TRANSUBSTANTIATION AND THE ENGLISH CHURCH.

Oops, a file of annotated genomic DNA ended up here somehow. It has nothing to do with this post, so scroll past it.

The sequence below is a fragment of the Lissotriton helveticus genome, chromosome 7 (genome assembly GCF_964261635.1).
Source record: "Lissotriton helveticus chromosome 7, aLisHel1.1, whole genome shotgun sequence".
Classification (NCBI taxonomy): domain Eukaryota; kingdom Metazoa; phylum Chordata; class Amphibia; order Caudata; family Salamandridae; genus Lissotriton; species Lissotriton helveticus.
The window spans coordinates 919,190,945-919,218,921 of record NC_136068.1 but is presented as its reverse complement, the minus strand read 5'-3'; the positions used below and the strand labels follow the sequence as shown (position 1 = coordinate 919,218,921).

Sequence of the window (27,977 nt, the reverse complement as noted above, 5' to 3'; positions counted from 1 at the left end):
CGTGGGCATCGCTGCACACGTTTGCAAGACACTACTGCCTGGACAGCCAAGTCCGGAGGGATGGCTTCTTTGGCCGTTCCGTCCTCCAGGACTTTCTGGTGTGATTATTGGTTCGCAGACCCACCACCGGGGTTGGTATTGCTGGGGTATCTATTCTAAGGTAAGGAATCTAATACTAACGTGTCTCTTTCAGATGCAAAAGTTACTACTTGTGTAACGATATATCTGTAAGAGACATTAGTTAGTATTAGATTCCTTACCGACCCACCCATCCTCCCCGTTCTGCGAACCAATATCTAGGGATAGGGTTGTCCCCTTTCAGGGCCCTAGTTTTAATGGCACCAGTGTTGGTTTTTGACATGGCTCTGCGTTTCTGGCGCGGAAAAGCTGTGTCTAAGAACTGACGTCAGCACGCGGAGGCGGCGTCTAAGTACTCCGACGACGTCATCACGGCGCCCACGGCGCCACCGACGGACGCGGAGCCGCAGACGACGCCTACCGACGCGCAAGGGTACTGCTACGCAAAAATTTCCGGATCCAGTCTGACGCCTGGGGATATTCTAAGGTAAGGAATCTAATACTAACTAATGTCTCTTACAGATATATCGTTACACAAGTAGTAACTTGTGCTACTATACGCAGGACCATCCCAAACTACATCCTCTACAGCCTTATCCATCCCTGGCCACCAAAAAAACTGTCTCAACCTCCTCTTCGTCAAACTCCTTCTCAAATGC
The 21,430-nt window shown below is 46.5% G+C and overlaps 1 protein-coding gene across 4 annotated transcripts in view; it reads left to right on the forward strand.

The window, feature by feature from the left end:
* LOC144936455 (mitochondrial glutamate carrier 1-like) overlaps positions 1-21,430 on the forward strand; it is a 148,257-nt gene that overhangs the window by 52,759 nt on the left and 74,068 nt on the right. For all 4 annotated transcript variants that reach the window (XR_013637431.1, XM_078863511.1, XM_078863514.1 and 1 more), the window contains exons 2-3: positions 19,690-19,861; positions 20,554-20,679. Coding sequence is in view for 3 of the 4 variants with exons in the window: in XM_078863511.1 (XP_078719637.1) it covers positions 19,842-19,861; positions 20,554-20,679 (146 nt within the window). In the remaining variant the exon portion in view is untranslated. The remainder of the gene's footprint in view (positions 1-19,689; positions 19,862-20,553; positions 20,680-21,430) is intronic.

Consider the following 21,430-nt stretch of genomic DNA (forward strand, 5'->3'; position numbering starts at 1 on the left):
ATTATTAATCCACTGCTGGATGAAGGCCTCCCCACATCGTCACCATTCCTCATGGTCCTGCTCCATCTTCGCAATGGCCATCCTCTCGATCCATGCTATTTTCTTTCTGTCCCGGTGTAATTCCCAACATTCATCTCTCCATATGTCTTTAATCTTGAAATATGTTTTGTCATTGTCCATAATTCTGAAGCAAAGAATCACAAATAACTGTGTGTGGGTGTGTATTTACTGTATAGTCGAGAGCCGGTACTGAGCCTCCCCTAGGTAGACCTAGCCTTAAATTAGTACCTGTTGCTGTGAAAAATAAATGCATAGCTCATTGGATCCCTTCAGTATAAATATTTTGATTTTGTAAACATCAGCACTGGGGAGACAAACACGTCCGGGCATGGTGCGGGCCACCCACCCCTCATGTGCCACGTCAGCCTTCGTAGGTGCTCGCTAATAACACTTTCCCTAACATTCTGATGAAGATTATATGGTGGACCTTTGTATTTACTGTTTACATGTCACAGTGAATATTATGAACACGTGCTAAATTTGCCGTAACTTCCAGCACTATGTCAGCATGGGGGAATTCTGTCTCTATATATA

[To THE EDITOR OF THE " SFECTATOR."] Sur,—I believe you will be generous enough to print a short note in reply to your article on "Ritualism." It is of course most true that without a firm belief in the real presence of Christ's body, blood, soul, and divinity on the altar, the ritual of which you speak is childish to the last degree. But I answer unhesita- tingly, that every clergyman who uses the eucharistic vestments, and hundreds who do not, accept this belief in all its fullness. I am at a loss to know what you mean by asserting that the An- glicans hold on "by the skirts of the Roman doctrine on the sacrament of the altar." Why the Roman doctrine is expressed in many Anglican catechisms in the very words of Roman doctors. St. Alfonso's Litany of the Blessed Sacrament, with the clause " Corn of the elect have mercy upon us," is widely used. Whether this belief is consistent with English formularies is of course another question. My own belief is that the Catechism en- forces it, that the Articles deny not transubstantiation, but partly a phantom of their own imagination, partly some misstatements of the schoolmen which were rejected at Trent. But however this may be, to charge men of vast learning and ability, like Dr. Neale, or the numerous clergy of whom the Bishop of London, with his characteristic honesty, stated in the House of Lords that they were "spent or being spent for the poor in the worst parts of London,' ;with childish inconsistency, is in fact, although not in [We are quite aware that subtle interpretation will get rid of most propositions, but we should have thought the language of the 28th and 29th Articles as clear as human words could make them. " Transubstantiation (or the change of the substance of bread and wine) in the Supper of the Lord cannot be proved by Holy Writ, but is repugnant to the plain words of Scripture, overthroweth the nature of a sacrament, and hath given occasion to many supersti- tions." Is it not precisely the change of the "substance" or " sub- tratum " of the bread and wine into that of the body and blood of our Lord, which the Catholic doctrine maintains ? Again, the assertion that the body and blood is eaten only " after a spiritual manner," and that the wicked are not " partakers" of anything but " the sign," was, we thought, contradiction in terms of the Catholic doctrine. We quite forget how Tract 90 dealt with these articles, but thought it had been on the theory of Consubstantia- tion.—En. Spectator.]